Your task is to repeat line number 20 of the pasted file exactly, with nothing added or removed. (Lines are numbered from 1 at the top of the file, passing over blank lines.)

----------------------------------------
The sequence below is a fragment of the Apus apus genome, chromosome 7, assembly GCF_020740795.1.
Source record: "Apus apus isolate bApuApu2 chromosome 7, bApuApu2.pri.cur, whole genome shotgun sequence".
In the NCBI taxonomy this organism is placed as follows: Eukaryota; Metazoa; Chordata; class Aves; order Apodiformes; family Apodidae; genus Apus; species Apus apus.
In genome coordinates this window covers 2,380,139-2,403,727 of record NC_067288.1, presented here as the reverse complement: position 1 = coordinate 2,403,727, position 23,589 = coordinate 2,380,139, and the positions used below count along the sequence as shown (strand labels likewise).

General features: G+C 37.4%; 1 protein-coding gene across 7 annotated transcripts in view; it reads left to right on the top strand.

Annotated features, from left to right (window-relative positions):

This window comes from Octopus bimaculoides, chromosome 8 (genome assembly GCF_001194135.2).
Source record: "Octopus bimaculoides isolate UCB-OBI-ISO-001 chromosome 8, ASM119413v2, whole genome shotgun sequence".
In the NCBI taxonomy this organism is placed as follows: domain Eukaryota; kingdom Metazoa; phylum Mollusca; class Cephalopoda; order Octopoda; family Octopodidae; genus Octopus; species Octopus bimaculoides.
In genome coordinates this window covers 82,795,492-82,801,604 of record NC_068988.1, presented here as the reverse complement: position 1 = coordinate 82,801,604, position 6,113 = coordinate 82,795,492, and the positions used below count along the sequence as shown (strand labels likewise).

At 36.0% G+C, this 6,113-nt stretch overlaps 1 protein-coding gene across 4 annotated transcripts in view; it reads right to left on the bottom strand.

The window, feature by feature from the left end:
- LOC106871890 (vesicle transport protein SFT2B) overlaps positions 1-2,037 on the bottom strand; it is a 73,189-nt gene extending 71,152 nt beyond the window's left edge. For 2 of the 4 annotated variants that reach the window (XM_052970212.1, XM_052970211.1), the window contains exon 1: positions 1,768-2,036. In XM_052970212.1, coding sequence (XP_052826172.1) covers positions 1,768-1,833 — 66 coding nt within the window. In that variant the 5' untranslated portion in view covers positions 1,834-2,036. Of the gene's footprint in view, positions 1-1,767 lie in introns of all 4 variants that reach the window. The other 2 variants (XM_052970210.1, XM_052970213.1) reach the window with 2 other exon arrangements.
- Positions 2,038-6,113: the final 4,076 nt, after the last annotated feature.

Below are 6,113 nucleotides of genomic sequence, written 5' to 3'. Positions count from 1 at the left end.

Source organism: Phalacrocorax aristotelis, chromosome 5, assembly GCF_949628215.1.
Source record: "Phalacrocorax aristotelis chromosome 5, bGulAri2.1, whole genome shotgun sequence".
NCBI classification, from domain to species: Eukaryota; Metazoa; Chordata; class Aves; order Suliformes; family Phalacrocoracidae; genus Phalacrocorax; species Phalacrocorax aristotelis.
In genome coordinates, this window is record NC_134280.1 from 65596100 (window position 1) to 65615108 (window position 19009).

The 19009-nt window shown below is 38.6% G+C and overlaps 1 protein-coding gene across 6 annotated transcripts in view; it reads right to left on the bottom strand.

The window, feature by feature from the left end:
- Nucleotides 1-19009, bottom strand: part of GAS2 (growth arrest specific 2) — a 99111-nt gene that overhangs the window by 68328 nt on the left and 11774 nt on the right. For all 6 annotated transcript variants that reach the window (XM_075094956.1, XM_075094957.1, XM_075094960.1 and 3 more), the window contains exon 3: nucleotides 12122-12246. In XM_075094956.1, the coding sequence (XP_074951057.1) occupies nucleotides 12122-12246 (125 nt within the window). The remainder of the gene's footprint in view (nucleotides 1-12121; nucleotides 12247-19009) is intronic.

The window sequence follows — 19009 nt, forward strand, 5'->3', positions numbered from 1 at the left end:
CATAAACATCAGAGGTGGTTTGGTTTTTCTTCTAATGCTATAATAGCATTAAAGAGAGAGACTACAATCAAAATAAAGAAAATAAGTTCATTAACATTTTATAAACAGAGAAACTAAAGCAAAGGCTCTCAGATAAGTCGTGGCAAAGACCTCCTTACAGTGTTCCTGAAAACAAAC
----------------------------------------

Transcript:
The 19009-nt window shown below is 38.6% G+C and overlaps 1 protein-coding gene across 6 annotated transcripts in view; it reads right to left on the bottom strand.